For the last three months I’ve been taking acting classes in the hope that I’d complete phase two of my “Bucket List”. If you don’t know what my Bucket list is, please turn back to the archives and read Episode I. Anyway, it didn’t take long for me to realize the parallels between aspiring actors and the dating world.
I finally got my first big break (something they say in show biz...). I went to my first commercial casting call! I was through the roof excited, so excited I broke the cardinal rule. I told my Mother, which means she told my Grandmother, which means she told my Aunt Donna and suddenly my small victory became front-wide news in the Malone household. My family means well, they really do, but the thing about casting calls is that they’re a lot like first dates. You never ever EVER tell your family about first dates. Even if you really do think Billy from accounting is THE ONE. You don’t give them details of your casting calls or anyone you’re casually dating. Why, you ask? Well because they get too attached. They’ll ask you over the next few weeks what the outcome was with this said casting call and if you got the part. Your family doesn’t realize, actors (which I’d never claim to be outside of sarcasm) go on hundreds, thousands of casting calls before they finally get the part. Which sounds a lot like dating if you’re persistent enough.
Actors and single patrons of the world go into every audition giving it their best shot. They leave the room and forget about said audition. They don’t wait around for a second date aka the callback, they move on with their lives and continue to work on their craft (which being a craftier dater doesn’t necessarily apply, unless you’re still bringing up your breakup from nine months ago on the first date). The actors “submit and forget” method works well with bumble dates too. On the plus side mate, in the dating world, if the first date doesn’t go well, you get to decide if you want to go to the callback. You have the power! Your family however, will still wonder what happened to Andrew from Tampa and your casting call with Talking Stick. So let them know as little as possible until this person or role is a for sure thing. Maybe months, maybe years but that show biz baby.
That Tall Redhead
We’ve all been there… it’s late at night, your significant other is giggling into their phone, texting aimlessly and you think to yourself, “Who the heck are they texting?”. Oh, you’ve never thought that? You’re probably in a sane, stable relationship. For those of you who might not be… Here are the three reasons why you resort to snooping.
The Stats: based off a survey conducted on over 1,500 people
TTR True Life Story: This was probably my lowest point in my past relationship. I felt the gut feeling, my ex would come home late from work with tears in his eyes and when I’d ask him what was wrong he’d scream at me. I just knew I needed the proof. It resulted in one of the most insecure acts from yours truly. Late at night, when we both were asleep I slowly got out of bed and army crawled… Yes, army crawled across our bedroom floor to his iPhone. Which in case you don’t know… I have no clue how to use. I grab his phone… Victory! I Army crawl to the bathroom. I spent what felt like 15 seconds on his phone (We knew each other's passwords) when I hear the most fatal two words in any snoopers search coming from the other room… “HEY SIRI”. I’m screwed! I’m freaking caught iPhone handed. Lucky for me… I’m extremely quick on my feet and tell my partner, “I’m so so sorry” (We got into this huge fight before bed and I knew just what to say) “I wrote you the most hateful text that I couldn’t bare you waking up to! I had to delete it before you saw!” Half asleep, he replied, “Oh that’s fine.” and drifted back to sleep. DO NOT resort to army crawling to your partners phone late at night! Break up… The gut feeling is an animal instinct. There’s something wrong. Stop ignoring it and just break up without the evidence. No snooping required.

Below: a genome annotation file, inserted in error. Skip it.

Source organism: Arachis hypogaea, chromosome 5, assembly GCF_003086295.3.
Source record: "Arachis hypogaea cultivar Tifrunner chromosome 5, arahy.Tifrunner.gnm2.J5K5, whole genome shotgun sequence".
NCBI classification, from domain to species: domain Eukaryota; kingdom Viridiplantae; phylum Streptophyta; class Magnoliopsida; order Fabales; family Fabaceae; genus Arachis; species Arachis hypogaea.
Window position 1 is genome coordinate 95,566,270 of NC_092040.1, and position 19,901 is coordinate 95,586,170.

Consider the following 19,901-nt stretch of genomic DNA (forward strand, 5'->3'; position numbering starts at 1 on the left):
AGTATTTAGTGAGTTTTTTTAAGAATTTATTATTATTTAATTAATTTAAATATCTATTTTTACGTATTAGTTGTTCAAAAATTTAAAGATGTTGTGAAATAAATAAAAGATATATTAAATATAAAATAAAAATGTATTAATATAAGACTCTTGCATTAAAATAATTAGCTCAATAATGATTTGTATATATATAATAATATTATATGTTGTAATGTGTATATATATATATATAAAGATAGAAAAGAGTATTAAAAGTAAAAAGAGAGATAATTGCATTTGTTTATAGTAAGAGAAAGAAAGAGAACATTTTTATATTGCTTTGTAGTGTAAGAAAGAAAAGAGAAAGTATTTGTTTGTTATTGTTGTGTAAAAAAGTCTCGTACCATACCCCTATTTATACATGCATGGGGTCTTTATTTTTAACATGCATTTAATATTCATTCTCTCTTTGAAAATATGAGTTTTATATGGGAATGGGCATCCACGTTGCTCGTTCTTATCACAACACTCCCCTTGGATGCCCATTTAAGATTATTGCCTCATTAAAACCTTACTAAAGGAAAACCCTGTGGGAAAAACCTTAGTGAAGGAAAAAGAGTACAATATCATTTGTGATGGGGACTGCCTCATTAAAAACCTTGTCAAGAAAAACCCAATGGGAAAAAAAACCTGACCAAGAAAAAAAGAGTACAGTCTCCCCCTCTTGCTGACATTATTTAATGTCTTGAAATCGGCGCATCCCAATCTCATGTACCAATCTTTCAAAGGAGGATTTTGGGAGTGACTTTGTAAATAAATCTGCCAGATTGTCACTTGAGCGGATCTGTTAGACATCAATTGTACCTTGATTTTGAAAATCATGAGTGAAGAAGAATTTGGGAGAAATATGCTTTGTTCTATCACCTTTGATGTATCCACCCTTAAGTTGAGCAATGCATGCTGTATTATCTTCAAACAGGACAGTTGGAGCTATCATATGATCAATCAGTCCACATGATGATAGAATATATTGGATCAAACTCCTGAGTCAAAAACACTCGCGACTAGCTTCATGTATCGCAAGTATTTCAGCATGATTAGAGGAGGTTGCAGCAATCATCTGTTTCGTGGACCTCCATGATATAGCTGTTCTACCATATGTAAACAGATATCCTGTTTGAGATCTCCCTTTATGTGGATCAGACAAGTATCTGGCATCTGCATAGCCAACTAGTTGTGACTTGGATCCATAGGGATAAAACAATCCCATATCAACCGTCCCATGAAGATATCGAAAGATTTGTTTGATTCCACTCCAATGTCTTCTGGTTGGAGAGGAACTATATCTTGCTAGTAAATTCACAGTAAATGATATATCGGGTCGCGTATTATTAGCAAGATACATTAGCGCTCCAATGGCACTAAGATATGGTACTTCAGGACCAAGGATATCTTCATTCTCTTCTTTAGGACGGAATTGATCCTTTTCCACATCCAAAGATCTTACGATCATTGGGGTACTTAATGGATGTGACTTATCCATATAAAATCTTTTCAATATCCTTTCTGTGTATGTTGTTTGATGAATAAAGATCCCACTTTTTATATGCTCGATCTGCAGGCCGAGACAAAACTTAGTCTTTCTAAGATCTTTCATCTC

-That Tall Redhead
It’s easy to look at each other and say, “Wow, I wish I had a bootie like Julie” or “I wish I had abs like Allen”. It wasn’t until this week that I realized how much I find myself making these comparisons. My friend and I finished working out and she turned to me and asked, “What did you do to get abs? Or is it just genetic?”. At first, I thought she was trying to say I didn’t earn my stomach. Like maybe God looked down on me and said, “This Malone girl will have wild ginger hair, blonde eyebrows and let’s at least give her some abs to make it through puberty”. I knew my friend didn’t mean it like that. She genuinely wanted to know if abs were something that I had to work at or if it was simply genetics.